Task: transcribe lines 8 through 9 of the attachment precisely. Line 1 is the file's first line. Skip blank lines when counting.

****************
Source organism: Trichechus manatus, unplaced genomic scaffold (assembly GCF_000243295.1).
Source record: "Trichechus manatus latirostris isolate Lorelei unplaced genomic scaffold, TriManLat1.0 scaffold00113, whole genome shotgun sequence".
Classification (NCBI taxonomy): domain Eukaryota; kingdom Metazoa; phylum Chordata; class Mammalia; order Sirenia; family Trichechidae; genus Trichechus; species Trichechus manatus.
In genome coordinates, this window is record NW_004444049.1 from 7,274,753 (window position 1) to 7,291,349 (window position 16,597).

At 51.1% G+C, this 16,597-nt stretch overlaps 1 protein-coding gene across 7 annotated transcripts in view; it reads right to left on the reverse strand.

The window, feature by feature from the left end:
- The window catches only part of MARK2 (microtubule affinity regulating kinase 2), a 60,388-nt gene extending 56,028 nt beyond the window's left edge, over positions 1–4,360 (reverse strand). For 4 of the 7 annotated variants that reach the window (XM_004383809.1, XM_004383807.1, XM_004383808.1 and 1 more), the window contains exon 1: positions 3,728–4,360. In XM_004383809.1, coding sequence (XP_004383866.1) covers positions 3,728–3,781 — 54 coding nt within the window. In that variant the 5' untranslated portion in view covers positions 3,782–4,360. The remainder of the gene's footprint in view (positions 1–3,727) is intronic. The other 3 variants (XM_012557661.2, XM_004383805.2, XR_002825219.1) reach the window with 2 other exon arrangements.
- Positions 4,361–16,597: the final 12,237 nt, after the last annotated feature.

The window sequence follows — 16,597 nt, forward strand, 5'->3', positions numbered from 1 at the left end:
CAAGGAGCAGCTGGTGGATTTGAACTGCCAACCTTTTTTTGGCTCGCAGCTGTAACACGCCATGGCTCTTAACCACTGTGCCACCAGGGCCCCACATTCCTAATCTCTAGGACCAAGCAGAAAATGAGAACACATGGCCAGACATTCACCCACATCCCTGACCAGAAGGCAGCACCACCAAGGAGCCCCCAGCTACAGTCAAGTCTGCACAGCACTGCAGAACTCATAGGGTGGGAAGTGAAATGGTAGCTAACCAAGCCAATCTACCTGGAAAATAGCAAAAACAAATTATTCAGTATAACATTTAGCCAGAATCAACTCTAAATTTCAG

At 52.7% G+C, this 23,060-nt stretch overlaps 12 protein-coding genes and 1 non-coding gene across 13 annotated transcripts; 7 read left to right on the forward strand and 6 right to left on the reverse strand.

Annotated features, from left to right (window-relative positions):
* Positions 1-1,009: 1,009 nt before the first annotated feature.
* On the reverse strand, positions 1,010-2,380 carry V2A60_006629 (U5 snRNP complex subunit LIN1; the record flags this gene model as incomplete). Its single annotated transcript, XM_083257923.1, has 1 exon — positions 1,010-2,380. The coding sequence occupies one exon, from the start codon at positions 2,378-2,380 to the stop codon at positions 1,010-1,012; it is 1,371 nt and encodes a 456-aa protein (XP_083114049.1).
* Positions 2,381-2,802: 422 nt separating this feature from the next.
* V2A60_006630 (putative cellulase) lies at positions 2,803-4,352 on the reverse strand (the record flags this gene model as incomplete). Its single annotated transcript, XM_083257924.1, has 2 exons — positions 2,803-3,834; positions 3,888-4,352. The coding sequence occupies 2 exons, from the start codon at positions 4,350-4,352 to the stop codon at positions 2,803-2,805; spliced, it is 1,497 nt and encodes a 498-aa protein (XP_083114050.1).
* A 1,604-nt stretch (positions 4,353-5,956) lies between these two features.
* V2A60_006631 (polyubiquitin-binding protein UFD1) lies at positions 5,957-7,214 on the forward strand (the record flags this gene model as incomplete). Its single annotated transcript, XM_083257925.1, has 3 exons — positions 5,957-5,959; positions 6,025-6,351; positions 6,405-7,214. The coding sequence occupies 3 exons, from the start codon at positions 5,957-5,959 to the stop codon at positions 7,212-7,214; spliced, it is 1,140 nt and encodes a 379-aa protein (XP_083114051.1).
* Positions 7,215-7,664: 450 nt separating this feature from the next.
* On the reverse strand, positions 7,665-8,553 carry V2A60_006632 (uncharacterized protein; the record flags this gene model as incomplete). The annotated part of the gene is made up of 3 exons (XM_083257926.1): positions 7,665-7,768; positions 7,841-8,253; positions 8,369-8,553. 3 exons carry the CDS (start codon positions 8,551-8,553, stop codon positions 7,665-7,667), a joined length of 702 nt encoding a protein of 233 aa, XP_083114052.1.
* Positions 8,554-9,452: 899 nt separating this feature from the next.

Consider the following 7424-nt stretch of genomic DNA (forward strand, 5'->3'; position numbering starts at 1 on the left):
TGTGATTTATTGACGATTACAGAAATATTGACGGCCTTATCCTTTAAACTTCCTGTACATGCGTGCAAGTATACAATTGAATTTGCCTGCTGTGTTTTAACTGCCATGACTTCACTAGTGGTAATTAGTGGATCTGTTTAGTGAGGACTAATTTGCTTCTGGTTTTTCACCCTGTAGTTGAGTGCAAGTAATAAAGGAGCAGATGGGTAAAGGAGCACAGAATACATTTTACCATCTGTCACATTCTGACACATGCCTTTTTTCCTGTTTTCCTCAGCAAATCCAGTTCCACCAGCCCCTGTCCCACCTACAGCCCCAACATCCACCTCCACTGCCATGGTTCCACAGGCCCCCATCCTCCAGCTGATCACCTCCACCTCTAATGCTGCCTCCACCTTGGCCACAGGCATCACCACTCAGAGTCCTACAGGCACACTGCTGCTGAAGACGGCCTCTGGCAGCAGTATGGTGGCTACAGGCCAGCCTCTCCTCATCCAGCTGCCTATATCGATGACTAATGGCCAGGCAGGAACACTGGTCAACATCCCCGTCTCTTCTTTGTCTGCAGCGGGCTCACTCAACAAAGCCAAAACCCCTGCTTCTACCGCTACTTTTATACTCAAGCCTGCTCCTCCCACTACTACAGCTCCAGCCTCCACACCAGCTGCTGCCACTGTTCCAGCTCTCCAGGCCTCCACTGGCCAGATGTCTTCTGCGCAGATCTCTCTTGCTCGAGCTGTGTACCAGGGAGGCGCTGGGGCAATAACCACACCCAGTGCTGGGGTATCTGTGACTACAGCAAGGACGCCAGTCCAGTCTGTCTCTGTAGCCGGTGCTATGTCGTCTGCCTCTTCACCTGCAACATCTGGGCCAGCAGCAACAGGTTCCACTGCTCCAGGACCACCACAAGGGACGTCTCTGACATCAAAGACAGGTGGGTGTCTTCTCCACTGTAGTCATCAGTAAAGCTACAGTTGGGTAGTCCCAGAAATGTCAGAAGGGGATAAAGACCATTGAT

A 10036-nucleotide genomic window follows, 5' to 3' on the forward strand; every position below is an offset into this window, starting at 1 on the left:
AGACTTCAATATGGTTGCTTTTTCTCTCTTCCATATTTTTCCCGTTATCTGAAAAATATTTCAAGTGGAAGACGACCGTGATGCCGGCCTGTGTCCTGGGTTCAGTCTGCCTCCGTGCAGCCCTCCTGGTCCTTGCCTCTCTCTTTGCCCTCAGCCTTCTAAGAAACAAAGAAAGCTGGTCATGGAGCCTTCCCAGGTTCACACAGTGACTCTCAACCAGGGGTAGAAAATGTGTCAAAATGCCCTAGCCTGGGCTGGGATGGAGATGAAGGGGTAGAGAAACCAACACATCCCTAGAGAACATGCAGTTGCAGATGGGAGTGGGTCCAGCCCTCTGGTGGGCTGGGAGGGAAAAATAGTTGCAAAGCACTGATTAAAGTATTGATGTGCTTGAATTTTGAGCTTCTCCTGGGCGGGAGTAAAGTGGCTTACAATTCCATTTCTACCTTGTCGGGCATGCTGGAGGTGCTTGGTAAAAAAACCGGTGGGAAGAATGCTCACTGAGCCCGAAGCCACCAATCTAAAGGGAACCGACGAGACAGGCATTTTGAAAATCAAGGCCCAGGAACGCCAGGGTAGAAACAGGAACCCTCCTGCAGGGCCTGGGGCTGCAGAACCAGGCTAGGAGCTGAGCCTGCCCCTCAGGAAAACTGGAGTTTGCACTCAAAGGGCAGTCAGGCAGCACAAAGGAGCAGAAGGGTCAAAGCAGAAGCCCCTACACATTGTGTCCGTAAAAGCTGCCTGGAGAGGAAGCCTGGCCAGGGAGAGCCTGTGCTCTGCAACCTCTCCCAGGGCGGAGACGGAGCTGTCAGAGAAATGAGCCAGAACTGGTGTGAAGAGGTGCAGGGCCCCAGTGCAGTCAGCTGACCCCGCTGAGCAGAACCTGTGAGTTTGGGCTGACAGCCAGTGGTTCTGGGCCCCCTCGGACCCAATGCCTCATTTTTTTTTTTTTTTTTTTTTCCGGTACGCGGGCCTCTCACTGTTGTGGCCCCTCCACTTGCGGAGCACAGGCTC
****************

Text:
- Positions 4,361–16,597: the final 12,237 nt, after the last annotated feature.

The window sequence follows — 16,597 nt, forward strand, 5'->3', positions numbered from 1 at the left end: